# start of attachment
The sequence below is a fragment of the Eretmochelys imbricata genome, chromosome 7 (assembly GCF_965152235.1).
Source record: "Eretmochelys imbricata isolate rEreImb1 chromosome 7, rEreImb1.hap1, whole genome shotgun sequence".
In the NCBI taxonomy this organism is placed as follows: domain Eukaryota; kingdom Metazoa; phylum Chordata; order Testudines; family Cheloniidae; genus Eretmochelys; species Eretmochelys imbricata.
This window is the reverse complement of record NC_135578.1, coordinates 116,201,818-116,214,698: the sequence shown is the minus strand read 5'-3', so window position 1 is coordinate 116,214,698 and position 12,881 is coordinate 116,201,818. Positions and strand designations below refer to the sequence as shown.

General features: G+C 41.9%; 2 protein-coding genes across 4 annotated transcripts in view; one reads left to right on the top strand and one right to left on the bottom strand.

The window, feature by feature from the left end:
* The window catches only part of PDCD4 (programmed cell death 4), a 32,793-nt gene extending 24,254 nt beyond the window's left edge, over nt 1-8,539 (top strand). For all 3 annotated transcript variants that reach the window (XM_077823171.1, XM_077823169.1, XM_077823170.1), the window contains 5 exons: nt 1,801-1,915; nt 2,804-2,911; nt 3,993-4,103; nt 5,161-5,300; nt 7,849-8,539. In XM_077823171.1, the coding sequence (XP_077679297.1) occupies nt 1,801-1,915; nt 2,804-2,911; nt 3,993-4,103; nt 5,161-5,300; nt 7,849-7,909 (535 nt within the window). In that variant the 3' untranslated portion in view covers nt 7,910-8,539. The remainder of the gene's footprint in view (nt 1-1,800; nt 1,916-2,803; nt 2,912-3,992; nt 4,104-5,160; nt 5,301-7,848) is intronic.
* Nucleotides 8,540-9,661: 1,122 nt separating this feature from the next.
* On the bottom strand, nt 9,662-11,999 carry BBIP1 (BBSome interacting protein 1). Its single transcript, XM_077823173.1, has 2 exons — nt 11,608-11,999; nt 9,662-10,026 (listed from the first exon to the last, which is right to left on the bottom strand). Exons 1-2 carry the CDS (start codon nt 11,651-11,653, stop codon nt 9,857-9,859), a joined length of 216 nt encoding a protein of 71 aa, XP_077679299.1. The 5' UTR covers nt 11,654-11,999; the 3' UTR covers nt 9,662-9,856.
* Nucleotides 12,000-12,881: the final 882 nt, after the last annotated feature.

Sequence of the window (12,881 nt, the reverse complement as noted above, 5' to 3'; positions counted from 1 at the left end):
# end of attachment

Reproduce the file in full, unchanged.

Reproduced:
The sequence below is a fragment of the Eretmochelys imbricata genome, chromosome 7 (assembly GCF_965152235.1).
Source record: "Eretmochelys imbricata isolate rEreImb1 chromosome 7, rEreImb1.hap1, whole genome shotgun sequence".
In the NCBI taxonomy this organism is placed as follows: domain Eukaryota; kingdom Metazoa; phylum Chordata; order Testudines; family Cheloniidae; genus Eretmochelys; species Eretmochelys imbricata.
This window is the reverse complement of record NC_135578.1, coordinates 116,201,818-116,214,698: the sequence shown is the minus strand read 5'-3', so window position 1 is coordinate 116,214,698 and position 12,881 is coordinate 116,201,818. Positions and strand designations below refer to the sequence as shown.

General features: G+C 41.9%; 2 protein-coding genes across 4 annotated transcripts in view; one reads left to right on the top strand and one right to left on the bottom strand.

The window, feature by feature from the left end:
* The window catches only part of PDCD4 (programmed cell death 4), a 32,793-nt gene extending 24,254 nt beyond the window's left edge, over nt 1-8,539 (top strand). For all 3 annotated transcript variants that reach the window (XM_077823171.1, XM_077823169.1, XM_077823170.1), the window contains 5 exons: nt 1,801-1,915; nt 2,804-2,911; nt 3,993-4,103; nt 5,161-5,300; nt 7,849-8,539. In XM_077823171.1, the coding sequence (XP_077679297.1) occupies nt 1,801-1,915; nt 2,804-2,911; nt 3,993-4,103; nt 5,161-5,300; nt 7,849-7,909 (535 nt within the window). In that variant the 3' untranslated portion in view covers nt 7,910-8,539. The remainder of the gene's footprint in view (nt 1-1,800; nt 1,916-2,803; nt 2,912-3,992; nt 4,104-5,160; nt 5,301-7,848) is intronic.
* Nucleotides 8,540-9,661: 1,122 nt separating this feature from the next.
* On the bottom strand, nt 9,662-11,999 carry BBIP1 (BBSome interacting protein 1). Its single transcript, XM_077823173.1, has 2 exons — nt 11,608-11,999; nt 9,662-10,026 (listed from the first exon to the last, which is right to left on the bottom strand). Exons 1-2 carry the CDS (start codon nt 11,651-11,653, stop codon nt 9,857-9,859), a joined length of 216 nt encoding a protein of 71 aa, XP_077679299.1. The 5' UTR covers nt 11,654-11,999; the 3' UTR covers nt 9,662-9,856.
* Nucleotides 12,000-12,881: the final 882 nt, after the last annotated feature.

Sequence of the window (12,881 nt, the reverse complement as noted above, 5' to 3'; positions counted from 1 at the left end):